It fell to the Knights Templar to try and hold the line. The king of Portugal gave the Templars control over nullis diocesis hoping their combination of religious zeal and military courage would be enough to push back the Moorish invaders.

The knights built a string of castles to defend their position. One such was the fortress at Tomar, which you can still see today. It’s famous for an octagonal church that lies within it referred to as the ‘charola’ – allegedly modelled on the Holy Sepulchre in Jerusalem.

D._Gualdim_Pais,_Mestre_dos_Templários_-_História_de_Portugal,_popular_e_ilustradaThe Portuguese Templars at Tomar elected a grand master for their new nation and the most famous of these was a formidable character called Gualdim Pais. You can still see a statue of him in the town square. He holds a kite shield and resembles a Norman knight of that period.

He had served in the Holy Land and been present at the Siege of Ascalon in 1153 – when Fatimid Egypt had been soundly defeated. Back in his native country, he fought yet another crusade. The difference being that this war, by and large, was moving in favour of the Christian side. Bit by bit, the Islamic caliphate of Al-Andalus, that had ruled much of Spain and Portugal for four hundred years, was gradually being driven back.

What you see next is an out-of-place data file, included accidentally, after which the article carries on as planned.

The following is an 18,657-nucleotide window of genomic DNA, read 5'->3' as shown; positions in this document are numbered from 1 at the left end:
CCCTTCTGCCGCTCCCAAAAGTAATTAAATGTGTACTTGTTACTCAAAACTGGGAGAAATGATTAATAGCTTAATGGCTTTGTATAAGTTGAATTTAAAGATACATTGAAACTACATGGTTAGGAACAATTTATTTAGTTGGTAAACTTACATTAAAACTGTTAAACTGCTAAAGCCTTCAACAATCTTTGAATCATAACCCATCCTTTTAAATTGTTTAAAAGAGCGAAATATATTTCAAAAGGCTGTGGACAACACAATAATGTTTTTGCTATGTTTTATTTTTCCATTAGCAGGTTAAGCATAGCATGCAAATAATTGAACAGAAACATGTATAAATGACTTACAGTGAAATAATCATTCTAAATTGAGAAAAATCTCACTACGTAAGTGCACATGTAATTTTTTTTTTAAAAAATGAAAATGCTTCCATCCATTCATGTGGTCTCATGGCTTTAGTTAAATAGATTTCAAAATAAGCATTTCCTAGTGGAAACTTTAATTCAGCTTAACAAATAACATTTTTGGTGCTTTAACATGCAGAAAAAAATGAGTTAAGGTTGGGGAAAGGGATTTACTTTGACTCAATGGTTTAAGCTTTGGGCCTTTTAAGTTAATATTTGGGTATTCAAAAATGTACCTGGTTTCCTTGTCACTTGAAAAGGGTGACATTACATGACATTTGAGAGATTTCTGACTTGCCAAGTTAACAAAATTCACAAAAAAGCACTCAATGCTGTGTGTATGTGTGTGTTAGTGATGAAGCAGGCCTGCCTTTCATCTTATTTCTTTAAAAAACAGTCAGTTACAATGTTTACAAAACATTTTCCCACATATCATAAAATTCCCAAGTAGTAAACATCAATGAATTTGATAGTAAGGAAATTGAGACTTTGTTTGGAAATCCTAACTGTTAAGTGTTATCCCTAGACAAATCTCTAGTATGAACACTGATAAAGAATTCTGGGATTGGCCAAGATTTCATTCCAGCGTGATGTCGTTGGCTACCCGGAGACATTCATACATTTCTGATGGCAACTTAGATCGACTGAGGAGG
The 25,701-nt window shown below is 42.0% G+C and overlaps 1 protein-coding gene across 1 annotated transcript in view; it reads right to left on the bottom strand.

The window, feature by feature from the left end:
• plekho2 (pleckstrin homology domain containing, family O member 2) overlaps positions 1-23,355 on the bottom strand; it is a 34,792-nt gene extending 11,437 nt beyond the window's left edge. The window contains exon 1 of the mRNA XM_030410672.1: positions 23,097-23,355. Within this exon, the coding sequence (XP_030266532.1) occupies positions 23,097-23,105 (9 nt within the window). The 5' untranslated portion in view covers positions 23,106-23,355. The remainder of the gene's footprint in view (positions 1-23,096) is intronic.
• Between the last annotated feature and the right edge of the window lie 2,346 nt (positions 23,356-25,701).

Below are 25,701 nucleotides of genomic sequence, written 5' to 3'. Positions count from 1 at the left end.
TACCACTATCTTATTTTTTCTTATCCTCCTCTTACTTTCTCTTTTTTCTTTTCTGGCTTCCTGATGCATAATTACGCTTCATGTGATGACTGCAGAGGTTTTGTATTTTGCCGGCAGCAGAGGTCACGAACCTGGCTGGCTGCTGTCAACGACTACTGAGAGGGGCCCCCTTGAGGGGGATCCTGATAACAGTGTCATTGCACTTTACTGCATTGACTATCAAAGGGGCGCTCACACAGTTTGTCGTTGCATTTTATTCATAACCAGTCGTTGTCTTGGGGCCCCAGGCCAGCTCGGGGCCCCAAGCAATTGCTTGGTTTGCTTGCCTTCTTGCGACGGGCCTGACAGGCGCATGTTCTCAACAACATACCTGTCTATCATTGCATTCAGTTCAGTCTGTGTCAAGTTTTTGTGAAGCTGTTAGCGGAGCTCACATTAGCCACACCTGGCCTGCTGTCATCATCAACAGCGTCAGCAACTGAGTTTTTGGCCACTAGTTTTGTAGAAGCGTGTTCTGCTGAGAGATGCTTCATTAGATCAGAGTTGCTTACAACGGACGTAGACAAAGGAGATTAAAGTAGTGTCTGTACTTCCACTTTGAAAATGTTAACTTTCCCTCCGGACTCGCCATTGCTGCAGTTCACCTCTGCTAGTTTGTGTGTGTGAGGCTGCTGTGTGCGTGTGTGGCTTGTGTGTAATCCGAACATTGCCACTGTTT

However, in 1190, Gualdim faced a dire threat he might never have anticipated. A vast army from Morocco surged through southern Portugal and arrived at the mighty stone walls of Tomar. So bitter was the hand to hand combat that a door into the city is still called the Gate of Blood. The ground was crimson as both sides thrust and cut at each other.

Five years later, Gualdim died and was buried in the church of Santa Maria Olival, which you can visit today.

 

 

The Pope who made a blood curdling speech

 

Pope-Urban-IIMeet Pope Urban II.